Displaying items by tag: Fungie
The video above captures the same pod witnessed by researchers with the Irish Basking Shark Project, who were in the area off Inishowen to observe basking sharks in the coastal waters when they were surprised by the gregarious dolphin congregation.
A spokesperson for the project confirmed to IrishCentral that such large groupings of dolphins are unusual for the area, which has welcomed more than its fair share of large marine wildlife over recent months.
As previously reported on Afloat.ie, one of the first confirmed sightings of killer whales on the Irish coastline was recorded earlier this summer when a family of orcas from the Scottish Hebrides visited the same waters at the mouth of Lough Swilly.
Meanwhile, WorldIrish reports on the heartwarming tale of a Dutch couple who have bonded with Dingle's most famous non-human resident, Fungie the dolphin.
Jeannine Masset and Rudi Schamhart, who now live in Annascaul, have visited the friendly cetacean for 21 years, and their connection has inspired a fanpage on Facebook that has received responses from Fungie fans around the world.
"Fungie has enriched our lives and we want to give something back to him by offering our friendship and companionship to him," said Jeannine, "and he lets us know over and over again that he really appreciates it."
Fungie the dolphin has been a mainstay of Dingle harbour for almost 30 years, but boat trips to visit him could cease to operate "with immediate effect" if charges of up to €9,000 are imposed "in advance" of the season.
Currently operators in the Dingle Boatmen's Association pay around €2,500 to use the harbour at the end of each season.
Association chairman Jimmy Flannery called on anyone working in tourism in Ireland to make submissions to the public consultation before the deadline next Friday 20 April.
As previously reported on Afloat.ie, yacht owners are also up in arms over the new charges proposed by Marine Minister Simon Coveney that could see their rates hiked by an incredible 800 per cent.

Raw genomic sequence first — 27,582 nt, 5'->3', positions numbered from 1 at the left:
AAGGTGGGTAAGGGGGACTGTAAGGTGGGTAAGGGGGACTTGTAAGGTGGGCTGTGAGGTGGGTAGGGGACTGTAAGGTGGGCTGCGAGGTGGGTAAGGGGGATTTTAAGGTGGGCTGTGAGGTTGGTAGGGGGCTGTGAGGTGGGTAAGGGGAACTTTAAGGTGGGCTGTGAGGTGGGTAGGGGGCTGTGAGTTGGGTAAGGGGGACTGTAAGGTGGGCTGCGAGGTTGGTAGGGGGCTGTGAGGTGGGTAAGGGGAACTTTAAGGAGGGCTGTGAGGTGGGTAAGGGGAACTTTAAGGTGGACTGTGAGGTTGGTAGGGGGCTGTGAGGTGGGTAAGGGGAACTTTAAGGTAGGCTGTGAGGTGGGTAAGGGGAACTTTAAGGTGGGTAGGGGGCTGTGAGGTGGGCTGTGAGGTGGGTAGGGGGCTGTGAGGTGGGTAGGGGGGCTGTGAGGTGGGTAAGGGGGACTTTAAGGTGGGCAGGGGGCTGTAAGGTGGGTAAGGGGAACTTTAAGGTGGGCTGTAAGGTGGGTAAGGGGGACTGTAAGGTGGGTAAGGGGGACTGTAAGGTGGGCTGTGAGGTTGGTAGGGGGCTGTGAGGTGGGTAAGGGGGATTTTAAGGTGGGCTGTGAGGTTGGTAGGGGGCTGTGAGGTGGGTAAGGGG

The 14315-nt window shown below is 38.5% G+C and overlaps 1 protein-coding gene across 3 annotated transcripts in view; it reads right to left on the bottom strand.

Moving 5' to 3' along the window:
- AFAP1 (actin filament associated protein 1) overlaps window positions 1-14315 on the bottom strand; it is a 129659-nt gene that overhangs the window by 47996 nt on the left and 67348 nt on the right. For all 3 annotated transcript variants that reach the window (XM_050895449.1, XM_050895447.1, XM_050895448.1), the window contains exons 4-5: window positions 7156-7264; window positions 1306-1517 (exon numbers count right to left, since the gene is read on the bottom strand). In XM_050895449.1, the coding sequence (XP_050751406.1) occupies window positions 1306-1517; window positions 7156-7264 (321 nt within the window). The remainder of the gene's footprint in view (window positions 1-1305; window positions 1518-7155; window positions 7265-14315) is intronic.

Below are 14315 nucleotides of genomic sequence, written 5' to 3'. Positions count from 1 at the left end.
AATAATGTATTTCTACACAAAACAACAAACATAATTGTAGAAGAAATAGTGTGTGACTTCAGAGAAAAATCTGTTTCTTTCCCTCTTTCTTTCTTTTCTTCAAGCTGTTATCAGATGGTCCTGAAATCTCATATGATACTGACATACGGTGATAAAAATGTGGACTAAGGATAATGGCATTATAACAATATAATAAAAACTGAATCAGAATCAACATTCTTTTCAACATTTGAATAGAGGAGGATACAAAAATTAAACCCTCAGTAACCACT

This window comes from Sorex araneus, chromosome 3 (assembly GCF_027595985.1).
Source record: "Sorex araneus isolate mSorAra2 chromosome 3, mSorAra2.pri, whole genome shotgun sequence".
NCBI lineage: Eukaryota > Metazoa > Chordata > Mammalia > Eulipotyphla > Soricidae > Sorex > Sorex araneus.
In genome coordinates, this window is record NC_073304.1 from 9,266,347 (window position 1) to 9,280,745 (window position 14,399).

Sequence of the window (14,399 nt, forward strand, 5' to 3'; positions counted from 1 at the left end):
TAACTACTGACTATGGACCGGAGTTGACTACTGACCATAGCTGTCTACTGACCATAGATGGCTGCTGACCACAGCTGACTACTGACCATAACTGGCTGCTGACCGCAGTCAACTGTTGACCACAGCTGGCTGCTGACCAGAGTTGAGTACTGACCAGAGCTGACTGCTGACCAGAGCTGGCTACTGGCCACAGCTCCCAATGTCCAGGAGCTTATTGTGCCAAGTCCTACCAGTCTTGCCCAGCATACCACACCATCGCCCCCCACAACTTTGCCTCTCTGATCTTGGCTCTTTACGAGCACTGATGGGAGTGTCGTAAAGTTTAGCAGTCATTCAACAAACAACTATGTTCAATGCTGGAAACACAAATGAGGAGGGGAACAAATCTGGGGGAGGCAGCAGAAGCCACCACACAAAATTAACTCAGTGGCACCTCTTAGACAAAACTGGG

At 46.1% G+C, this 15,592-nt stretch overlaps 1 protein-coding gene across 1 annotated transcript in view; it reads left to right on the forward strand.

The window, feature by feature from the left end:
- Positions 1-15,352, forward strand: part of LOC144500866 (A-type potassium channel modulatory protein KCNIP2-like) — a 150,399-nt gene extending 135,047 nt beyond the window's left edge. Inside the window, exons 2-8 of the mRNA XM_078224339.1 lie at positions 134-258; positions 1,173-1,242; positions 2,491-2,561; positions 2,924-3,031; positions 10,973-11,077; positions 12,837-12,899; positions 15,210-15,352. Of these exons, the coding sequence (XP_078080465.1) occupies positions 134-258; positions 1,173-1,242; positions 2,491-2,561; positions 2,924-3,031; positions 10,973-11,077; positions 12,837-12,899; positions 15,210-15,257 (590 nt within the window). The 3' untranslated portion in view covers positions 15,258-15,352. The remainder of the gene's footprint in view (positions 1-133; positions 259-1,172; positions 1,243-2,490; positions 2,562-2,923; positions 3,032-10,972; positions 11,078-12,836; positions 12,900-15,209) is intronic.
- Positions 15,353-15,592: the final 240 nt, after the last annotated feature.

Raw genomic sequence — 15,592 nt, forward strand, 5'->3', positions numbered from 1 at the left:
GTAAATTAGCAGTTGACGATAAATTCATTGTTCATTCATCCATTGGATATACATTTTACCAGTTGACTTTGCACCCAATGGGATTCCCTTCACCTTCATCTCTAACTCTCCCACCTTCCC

And the news comes not long after fellow Kerry harbour users protested proposed new bylaws to regulate their activities and impose new charges.
Writing in the Irish Examiner yesterday, Donal Hickey points Ireland's tourism authorities towards our abundant marine wildlife as a draw for potential visitors.
Hickey makes note of the "multi-million euro industry" built up around Fungie the dolphin in Dingle and eco-tours to see bird colonies on the Blasket Islands as examples of the kind of business that could be developed around Ireland's coastline.
He also hails "on-the-ball" Munster MEP Sean Kelly, who "did not have to look outside his own constituency to highlight the wonders of the sea shore, glorious beaches, deep-sea angling in east Cork, whale watching in west Cork, surfing along the beautiful beaches of Kerry and Clare."
The Atlantic Area Strategy that Kelly debated at the European Parliament could encourage greater enterepreneurship in the marine tourism sector and co-operation with other European maritime nations, Hickey writes.
The Irish Examiner has more on the story HERE.